Getting Over a Financial Difficulty or Set Back

When faced with financial struggles or difficulties, we need to pause and take time out to reflect on what could’ve happened. We may need to re-think and evaluate our financial concerns. Here are few things that we may need to ask ourselves and it might help us resolve and get over such financial difficulties.

Have we determine our financial priorities?

 When we are recovering from a personal setback, establishing financial priorities will help us focus our effort and resources. Not all of your household debts will equally impact our families. Our first payment priorities should be bills associated with our essential needs, including utilities, food, mortgage or rent, and insurance. While we may be able to find ways to save on all of these bills by cutting back and negotiating lower rates, paying them is extremely important.

Can creditor hardship programs help us with our credit card debt?  

If our debt is all over and can no longer make a better option to pay, we can get professional help by asking the lender for a payment arrangement. Some lenders offer programs to help in re-structuring the debt and payment.


Victim of Identity Theft, made you in the “red” zone?

If there is a suspected fraud activities on your account, do not hesitate to call your bank to investigate. It may take some time for the results, but it will be worth the long process, financially. You can also ask for a fraud alert.

 How to keep insurance coverage if become unemployed?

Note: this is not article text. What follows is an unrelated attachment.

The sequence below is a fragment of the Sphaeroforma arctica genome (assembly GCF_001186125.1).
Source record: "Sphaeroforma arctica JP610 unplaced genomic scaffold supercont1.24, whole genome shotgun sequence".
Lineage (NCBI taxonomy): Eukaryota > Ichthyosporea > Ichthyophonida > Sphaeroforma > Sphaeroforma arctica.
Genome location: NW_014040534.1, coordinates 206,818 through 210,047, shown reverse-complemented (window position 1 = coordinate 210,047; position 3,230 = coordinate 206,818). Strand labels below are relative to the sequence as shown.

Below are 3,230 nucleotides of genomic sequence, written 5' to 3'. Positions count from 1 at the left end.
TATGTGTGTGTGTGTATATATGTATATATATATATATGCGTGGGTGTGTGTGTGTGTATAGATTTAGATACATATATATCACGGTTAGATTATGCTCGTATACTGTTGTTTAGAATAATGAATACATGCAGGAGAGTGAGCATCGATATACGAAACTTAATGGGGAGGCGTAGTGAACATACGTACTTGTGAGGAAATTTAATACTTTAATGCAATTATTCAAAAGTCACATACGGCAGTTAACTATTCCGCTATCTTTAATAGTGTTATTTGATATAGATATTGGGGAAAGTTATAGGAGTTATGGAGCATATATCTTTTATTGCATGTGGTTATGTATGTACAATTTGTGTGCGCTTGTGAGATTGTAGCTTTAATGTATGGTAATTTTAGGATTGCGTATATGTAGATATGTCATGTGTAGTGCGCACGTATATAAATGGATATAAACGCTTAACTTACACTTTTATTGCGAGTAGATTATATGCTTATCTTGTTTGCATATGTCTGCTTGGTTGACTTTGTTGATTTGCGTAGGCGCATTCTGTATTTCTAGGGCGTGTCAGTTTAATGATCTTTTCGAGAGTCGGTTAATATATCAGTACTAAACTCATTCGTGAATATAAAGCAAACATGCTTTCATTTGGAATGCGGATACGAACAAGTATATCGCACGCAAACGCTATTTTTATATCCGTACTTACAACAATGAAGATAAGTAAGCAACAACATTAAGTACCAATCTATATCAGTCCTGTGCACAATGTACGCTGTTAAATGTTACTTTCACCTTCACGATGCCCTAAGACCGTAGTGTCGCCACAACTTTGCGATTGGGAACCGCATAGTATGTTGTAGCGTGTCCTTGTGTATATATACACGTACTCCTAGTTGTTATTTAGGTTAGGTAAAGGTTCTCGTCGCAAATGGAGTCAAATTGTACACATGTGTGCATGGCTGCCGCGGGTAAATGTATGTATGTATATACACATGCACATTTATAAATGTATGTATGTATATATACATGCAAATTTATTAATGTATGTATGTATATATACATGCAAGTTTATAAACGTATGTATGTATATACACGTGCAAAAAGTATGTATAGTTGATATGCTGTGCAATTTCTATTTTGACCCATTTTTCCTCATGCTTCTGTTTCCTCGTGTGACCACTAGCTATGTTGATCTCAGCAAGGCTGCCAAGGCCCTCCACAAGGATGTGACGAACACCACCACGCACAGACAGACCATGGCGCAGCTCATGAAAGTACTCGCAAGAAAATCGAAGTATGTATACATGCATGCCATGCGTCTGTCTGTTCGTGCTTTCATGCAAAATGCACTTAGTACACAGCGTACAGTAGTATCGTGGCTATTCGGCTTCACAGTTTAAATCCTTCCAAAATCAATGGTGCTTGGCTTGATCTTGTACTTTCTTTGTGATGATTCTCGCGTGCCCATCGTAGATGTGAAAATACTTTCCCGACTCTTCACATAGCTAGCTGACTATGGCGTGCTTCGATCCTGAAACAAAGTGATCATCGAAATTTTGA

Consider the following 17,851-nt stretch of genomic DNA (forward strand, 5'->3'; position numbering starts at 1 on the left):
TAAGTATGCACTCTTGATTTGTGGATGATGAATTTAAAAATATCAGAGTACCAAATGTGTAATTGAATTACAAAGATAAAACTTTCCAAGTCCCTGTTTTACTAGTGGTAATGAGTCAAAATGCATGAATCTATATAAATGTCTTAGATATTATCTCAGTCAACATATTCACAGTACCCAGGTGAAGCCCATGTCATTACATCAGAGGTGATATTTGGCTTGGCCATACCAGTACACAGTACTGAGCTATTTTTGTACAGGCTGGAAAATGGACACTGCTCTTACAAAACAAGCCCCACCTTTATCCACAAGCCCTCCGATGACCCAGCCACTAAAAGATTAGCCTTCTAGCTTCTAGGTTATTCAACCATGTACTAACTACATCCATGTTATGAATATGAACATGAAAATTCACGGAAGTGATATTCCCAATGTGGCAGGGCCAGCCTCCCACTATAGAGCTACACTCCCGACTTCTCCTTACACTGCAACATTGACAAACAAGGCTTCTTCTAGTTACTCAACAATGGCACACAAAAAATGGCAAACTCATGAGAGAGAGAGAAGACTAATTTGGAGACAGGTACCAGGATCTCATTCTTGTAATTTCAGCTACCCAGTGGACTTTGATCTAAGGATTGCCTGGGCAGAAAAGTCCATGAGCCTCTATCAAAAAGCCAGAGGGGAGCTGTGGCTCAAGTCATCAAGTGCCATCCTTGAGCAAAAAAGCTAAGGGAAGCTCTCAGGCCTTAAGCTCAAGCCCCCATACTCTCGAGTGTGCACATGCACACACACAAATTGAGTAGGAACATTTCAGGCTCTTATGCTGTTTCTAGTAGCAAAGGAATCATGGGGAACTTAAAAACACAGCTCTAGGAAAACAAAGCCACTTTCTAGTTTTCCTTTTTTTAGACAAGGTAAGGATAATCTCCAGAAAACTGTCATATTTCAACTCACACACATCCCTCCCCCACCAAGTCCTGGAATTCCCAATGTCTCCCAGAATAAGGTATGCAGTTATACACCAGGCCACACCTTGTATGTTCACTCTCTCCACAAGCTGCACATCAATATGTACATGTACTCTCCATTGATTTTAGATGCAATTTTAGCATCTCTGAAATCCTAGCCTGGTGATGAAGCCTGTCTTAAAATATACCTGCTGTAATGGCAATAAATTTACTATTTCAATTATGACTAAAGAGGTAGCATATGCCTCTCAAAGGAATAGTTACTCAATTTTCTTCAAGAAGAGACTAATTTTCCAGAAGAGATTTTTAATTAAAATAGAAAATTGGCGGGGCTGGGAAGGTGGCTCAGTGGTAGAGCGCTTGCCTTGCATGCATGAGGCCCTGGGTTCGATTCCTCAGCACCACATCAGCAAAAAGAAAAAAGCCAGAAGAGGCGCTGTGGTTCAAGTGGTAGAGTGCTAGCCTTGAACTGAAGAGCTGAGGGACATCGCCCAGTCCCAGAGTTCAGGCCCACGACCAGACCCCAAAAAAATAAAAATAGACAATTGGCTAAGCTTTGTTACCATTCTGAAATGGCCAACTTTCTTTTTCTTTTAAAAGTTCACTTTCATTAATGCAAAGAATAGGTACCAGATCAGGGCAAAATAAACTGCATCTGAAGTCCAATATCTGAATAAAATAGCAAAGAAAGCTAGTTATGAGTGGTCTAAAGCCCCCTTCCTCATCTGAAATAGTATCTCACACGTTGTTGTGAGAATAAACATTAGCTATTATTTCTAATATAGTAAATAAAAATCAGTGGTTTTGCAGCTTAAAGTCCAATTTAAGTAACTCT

Things that we cannot control happens – in such cases, we need to be prepared. We can check with the insurance provider if we have the right to extend your medical coverage, usually there is. Under these rights, insurance payments will likely be significantly higher than they were when still employed, but they will be lower than similar coverage obtained on our own. Having appropriate health insurance coverage is essential because without coverage, a medical emergency could devastate our finances.

 “What is voluntary and involuntary repossession, and how does it affect our personal credit?” 

Some loans are secured with collateral, such as a vehicle. If the terms of a secured loan are not met, the financial institution may take back/repossess, the collateral. When the consumer takes the initiative to return the object—before the financial institution takes it—it is called “voluntary repossession.” Both types of repossession, voluntary and involuntary, affect our personal credit in the same way. The only difference is that if we voluntarily return the collateral, we could save on some fees associated with its collection. Either way, the derogatory notation will remain on our credit bureau file for certain years.

Author: Michael Welter

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